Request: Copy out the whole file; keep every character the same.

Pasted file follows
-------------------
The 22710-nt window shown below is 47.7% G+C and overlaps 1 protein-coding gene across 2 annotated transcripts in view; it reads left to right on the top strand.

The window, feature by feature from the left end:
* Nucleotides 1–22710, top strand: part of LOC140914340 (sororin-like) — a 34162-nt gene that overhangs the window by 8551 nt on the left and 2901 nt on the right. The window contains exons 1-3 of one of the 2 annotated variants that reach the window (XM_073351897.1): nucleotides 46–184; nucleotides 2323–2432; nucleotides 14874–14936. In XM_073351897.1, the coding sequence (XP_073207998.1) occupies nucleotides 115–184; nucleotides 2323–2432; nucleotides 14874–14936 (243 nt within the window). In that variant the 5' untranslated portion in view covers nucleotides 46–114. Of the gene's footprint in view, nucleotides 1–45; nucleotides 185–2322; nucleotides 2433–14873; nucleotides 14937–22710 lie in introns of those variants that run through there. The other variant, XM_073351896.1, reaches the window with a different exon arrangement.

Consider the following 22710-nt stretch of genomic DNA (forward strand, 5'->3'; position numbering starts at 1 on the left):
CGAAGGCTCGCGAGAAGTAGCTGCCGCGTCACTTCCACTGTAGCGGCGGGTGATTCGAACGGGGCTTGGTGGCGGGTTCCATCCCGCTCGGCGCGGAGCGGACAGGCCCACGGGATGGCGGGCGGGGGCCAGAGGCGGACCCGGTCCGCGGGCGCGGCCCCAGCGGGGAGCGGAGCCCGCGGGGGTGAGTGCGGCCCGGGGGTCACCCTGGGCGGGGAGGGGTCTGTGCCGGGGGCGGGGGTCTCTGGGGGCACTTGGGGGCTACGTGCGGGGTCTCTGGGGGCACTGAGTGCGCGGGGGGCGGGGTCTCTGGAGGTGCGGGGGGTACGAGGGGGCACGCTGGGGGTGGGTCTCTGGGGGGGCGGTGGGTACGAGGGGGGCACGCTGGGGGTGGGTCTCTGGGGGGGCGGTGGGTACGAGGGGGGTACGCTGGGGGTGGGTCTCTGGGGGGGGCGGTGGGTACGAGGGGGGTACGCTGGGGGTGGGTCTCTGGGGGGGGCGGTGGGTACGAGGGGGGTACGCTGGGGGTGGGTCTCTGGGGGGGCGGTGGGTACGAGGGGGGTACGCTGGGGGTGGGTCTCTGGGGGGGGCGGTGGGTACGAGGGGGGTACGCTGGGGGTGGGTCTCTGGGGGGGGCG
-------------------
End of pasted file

The 22710-nt window shown below is 47.7% G+C and overlaps 1 protein-coding gene across 2 annotated transcripts in view; it reads left to right on the top strand.

The window, feature by feature from the left end:
* Nucleotides 1–22710, top strand: part of LOC140914340 (sororin-like) — a 34162-nt gene that overhangs the window by 8551 nt on the left and 2901 nt on the right. The window contains exons 1-3 of one of the 2 annotated variants that reach the window (XM_073351897.1): nucleotides 46–184; nucleotides 2323–2432; nucleotides 14874–14936. In XM_073351897.1, the coding sequence (XP_073207998.1) occupies nucleotides 115–184; nucleotides 2323–2432; nucleotides 14874–14936 (243 nt within the window). In that variant the 5' untranslated portion in view covers nucleotides 46–114. Of the gene's footprint in view, nucleotides 1–45; nucleotides 185–2322; nucleotides 2433–14873; nucleotides 14937–22710 lie in introns of those variants that run through there. The other variant, XM_073351896.1, reaches the window with a different exon arrangement.

Consider the following 22710-nt stretch of genomic DNA (forward strand, 5'->3'; position numbering starts at 1 on the left):
CGAAGGCTCGCGAGAAGTAGCTGCCGCGTCACTTCCACTGTAGCGGCGGGTGATTCGAACGGGGCTTGGTGGCGGGTTCCATCCCGCTCGGCGCGGAGCGGACAGGCCCACGGGATGGCGGGCGGGGGCCAGAGGCGGACCCGGTCCGCGGGCGCGGCCCCAGCGGGGAGCGGAGCCCGCGGGGGTGAGTGCGGCCCGGGGGTCACCCTGGGCGGGGAGGGGTCTGTGCCGGGGGCGGGGGTCTCTGGGGGCACTTGGGGGCTACGTGCGGGGTCTCTGGGGGCACTGAGTGCGCGGGGGGCGGGGTCTCTGGAGGTGCGGGGGGTACGAGGGGGCACGCTGGGGGTGGGTCTCTGGGGGGGCGGTGGGTACGAGGGGGGCACGCTGGGGGTGGGTCTCTGGGGGGGCGGTGGGTACGAGGGGGGTACGCTGGGGGTGGGTCTCTGGGGGGGGCGGTGGGTACGAGGGGGGTACGCTGGGGGTGGGTCTCTGGGGGGGGCGGTGGGTACGAGGGGGGTACGCTGGGGGTGGGTCTCTGGGGGGGCGGTGGGTACGAGGGGGGTACGCTGGGGGTGGGTCTCTGGGGGGGGCGGTGGGTACGAGGGGGGTACGCTGGGGGTGGGTCTCTGGGGGGGGCG